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What's in a Name? Proposed Amendments to Bankruptcy Rule 2019 Attempt to Clarify Whether a Committee by any Other Name Is Still a Committee

Westlaw: Norton Journal of Bankruptcy Law and Practice
March 1, 2011, Ryan M. Murphy

Federal Rule of Bankruptcy Procedure (“Rule 2019”) has garnered increased attention in recent years in light of the impact of its disclosure requirements on distressed investors participating in Chapter 11 cases. Although Rule 2019 has been part of the Bankruptcy Code since its enactment in 1978, discussion of the scope of the Rule and its attendant disclosure requirements has been minimal. However, with the advent of secondary market investors, in particular hedge funds, becoming actively involved in corporate restructuring, a thorny issue has surfaced as to whether unofficial or ad hoc “committees” are subject to the mandates of Rule 2019.

Rule 2019 is a disclosure rule aimed at fostering greater transparency in the bankruptcy process. It imposes certain disclosure requirements on committees purporting to represent more than one creditor or equity security holder in Chapter 11 cases.  Rule 2019 directs a committee to file detailed public disclosures concerning its members' financial position including, what they bought and sold, on what date, and what price they paid for their position.

The notion of mandating disclosures concerning the acquisition of distressed debt pursuant to Rule 2019 has caused considerable consternation among secondary market investors. In recent years, hedge funds have participated more aggressively in corporate restructurings, while at the same time opposed attempts to force disclosure of their investment positions through Rule 2019. Based on the confidential and proprietary nature of these investment practices, these parties maintain an interest in participating in the bankruptcy process without having to “show their hands” concerning their debt investment strategies.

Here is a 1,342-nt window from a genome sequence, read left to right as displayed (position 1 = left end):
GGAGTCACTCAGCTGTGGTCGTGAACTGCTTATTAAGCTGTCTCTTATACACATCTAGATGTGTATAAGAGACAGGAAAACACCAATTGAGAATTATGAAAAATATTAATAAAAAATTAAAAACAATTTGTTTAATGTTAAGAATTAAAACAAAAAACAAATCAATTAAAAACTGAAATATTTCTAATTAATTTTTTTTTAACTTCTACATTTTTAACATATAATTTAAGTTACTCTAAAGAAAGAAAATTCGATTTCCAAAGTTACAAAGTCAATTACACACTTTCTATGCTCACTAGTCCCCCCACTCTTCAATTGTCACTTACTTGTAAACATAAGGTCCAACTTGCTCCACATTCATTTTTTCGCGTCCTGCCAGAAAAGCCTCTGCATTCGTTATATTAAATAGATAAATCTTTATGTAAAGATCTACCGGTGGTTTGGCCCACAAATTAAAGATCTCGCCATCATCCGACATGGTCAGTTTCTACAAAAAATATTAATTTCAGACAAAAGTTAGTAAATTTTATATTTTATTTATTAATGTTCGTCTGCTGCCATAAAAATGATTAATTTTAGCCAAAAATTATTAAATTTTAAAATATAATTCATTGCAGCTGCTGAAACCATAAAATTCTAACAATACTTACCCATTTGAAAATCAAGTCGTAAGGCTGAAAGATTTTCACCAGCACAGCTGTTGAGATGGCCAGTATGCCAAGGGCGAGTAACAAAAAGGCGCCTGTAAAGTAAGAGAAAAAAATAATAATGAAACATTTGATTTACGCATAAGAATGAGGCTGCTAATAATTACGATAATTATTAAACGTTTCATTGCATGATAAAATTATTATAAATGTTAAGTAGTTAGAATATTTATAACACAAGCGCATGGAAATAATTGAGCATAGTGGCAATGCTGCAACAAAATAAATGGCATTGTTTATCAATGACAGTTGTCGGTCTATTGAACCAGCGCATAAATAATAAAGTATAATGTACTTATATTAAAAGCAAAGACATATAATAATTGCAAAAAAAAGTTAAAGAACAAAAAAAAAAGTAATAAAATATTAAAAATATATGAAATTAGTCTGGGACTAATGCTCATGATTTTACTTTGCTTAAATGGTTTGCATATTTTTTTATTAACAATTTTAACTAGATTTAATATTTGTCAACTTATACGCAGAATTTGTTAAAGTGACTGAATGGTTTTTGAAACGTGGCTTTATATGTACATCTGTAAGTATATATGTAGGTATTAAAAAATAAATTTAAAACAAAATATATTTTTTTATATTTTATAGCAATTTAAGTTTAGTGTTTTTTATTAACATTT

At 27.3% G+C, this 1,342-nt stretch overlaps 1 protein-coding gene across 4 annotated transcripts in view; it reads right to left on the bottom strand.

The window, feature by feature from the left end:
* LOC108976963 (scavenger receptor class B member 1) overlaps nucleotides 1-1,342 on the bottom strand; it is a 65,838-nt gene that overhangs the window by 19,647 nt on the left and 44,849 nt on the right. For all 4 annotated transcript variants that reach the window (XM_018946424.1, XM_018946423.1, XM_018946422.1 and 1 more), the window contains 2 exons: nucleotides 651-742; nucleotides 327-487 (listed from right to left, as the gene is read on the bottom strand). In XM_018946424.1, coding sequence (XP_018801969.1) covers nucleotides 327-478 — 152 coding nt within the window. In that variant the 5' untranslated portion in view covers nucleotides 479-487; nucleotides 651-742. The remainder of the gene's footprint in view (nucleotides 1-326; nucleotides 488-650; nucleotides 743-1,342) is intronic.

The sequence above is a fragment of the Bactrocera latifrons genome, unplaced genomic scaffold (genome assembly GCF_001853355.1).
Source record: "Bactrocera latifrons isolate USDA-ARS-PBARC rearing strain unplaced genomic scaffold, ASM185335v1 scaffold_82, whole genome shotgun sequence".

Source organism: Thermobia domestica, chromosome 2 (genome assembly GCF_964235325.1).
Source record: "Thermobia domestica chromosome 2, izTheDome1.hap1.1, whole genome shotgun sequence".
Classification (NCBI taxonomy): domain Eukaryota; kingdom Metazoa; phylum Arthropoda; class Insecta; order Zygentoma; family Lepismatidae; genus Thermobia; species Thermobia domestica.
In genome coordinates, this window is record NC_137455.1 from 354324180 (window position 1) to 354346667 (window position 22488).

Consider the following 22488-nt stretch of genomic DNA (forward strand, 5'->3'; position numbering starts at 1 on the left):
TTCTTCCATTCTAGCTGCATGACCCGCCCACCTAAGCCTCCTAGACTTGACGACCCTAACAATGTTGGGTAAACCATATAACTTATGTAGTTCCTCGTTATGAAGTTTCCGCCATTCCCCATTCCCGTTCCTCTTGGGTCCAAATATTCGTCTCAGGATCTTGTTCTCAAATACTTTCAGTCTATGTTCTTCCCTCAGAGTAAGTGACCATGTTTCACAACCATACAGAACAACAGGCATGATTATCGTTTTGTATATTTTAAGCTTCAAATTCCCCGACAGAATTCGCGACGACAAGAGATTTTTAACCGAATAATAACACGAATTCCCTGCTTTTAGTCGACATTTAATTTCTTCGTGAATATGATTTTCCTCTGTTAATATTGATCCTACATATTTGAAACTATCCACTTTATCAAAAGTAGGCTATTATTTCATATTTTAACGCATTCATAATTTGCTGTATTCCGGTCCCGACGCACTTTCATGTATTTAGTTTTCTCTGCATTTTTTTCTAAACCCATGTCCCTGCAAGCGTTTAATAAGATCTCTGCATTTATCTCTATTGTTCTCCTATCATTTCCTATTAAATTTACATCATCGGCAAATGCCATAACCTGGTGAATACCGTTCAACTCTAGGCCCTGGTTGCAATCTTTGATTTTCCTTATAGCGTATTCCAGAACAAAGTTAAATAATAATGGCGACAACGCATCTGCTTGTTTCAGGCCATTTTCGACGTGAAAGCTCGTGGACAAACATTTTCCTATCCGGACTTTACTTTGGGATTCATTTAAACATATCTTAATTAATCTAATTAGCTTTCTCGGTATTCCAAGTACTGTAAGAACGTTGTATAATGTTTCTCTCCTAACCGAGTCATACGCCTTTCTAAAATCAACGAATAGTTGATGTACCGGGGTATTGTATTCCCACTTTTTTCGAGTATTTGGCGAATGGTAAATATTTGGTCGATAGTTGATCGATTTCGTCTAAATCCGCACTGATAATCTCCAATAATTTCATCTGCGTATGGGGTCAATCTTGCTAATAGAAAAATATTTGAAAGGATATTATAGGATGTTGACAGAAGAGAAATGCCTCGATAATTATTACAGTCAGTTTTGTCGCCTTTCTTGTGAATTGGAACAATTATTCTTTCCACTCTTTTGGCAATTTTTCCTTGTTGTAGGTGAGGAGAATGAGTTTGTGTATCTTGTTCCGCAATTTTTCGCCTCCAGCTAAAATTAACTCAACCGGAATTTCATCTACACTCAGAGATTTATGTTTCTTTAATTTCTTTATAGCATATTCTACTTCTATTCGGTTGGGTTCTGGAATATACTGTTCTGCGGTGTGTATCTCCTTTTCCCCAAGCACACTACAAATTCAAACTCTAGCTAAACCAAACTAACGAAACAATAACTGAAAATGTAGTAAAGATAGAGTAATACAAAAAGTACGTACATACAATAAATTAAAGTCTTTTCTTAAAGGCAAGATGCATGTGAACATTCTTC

In light of these competing interests, an interesting debate has emerged with respect to whether informal ad hoc committees, often comprised of secondary market investors, are subject to the mandates of Rule 2019. Proposed amendments to Rule 2019 which ostensibly will settle the question of whether such ad hoc committees must comply with Rule 2019 are on the horizon. The proposed revisions to Rule 2019, which are in the latter stages of the amendment process, currently are slated to take effect in December 2011. This article will review the current debate over the scope of Rule 2019, examine the likely impact of the proposed amendments in terms of bringing such ad hoc committees within the purview of revised Rule 2019, and the fallout which could occur in terms of the participation of distressed debt investors in Chapter 11 cases.

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